Second, you know the old definition of insanity? Doing the same thing over and over and expecting different results? Yogis can be quite good at that. And it usually indicates it is time to step away from the asana. But, you might think, this class or style has been so great for me until now. Yes, it’s great until it isn’t. A class can be life changing for a while and then feel empty and meaningless. If you’ve given it a shot in one place for four years or more. Maybe change it up. If you do Iyengar, try kundalini or aerial yoga or acro yoga. If you do ashtanga try some pranayama. Try a style you poo poo. The regular studio where we attend classes may indoctrinate us with the idea that they are the end-all-be-all, but the truth is that every style is a different bundle of goods, good and bad. And different styles will be what we need at different stages in our life and yoga experience.
Getting stuck physically can also be caused by different things at different times. At 30, you shouldn’t suddenly feel arthritic and like you can’t even walk (which happened to me). Something just ain’t right in your body or practice and it’s time to take a closer look. At 60 though, your body might start to change a little. Yoga promises us eternal youth and infinite possibilities. And I actually believe greater freedom is possible with age. It just may not look like how we want it to. BKS Iyengar once said something in class to the effect of “In my 90’s, I can’t do the poses I did at 40. The poses I can still do? I do better than I have ever done them.”
It’s true that the range of what we can do may start to shrink, but we can FEEL greater freedom within that range. I know when I was in my 20’s I could go deeper in my backbends, but boy, they felt like I was shoehorning my entire body into a pair of cheap stilettos. Now backbends feel great and are much more even, if slightly less impressive. What might be required of us as we age is that we let go of what we think we should be able to do. There is a great quote by David Foster Wallace, “Everything I’ve ever let go of has claw marks on it.” Of course it is hard to let go of things we’ve really invested in (that’s the nature of investment), but then we have to decide if what we are sacrificing to the fight is worth it. My best and hardest yoga classes are often the simplest. There is sweating and shaking, but no straining. So if you have to go back to the basics, it can actually be quite humbling but also incredibly freeing (isn’t that why you did yoga in the first place?).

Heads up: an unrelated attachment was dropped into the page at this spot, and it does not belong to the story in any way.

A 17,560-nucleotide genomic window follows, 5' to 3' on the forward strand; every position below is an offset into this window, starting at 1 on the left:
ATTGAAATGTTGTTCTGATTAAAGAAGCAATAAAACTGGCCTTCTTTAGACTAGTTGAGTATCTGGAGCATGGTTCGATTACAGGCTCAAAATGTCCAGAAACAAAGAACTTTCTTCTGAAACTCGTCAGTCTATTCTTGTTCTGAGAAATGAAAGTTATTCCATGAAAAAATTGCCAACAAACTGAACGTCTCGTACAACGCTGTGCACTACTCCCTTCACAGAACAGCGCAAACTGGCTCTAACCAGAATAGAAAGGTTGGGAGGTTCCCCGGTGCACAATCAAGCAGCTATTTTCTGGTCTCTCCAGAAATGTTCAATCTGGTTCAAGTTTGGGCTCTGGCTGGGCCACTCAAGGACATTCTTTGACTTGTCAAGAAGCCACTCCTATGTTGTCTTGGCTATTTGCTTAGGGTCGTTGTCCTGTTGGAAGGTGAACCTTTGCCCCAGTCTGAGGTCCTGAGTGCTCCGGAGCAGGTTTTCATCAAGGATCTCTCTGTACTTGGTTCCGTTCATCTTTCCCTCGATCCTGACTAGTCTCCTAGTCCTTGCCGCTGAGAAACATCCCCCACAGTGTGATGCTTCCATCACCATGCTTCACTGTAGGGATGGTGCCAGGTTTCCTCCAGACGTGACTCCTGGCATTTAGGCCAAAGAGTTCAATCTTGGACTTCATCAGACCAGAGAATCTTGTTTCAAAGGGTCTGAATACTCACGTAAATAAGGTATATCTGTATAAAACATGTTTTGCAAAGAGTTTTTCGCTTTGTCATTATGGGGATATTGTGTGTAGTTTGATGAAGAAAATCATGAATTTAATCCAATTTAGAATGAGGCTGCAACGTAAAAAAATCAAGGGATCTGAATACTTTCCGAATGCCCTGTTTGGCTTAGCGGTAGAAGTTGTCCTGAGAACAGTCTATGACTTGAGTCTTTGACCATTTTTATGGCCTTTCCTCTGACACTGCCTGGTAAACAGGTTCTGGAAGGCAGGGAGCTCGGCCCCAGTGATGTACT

I know this sounds totally cheesy but every stuck place for me has always precipitated a really profound epiphany. So while you are whining and harrumphing, remember that you are on the edge of something very interesting that is about to happen, but you have to stew in your own juices a bit first, frustrating as that is.

I think the biggest thing I’ve finally gotten after twenty years as a student is that you aren’t doing anything wrong even when it feels that way. It’s a messy beautiful process. And everyone involved is a fortunately and unfortunately a human. Except when they are a dog.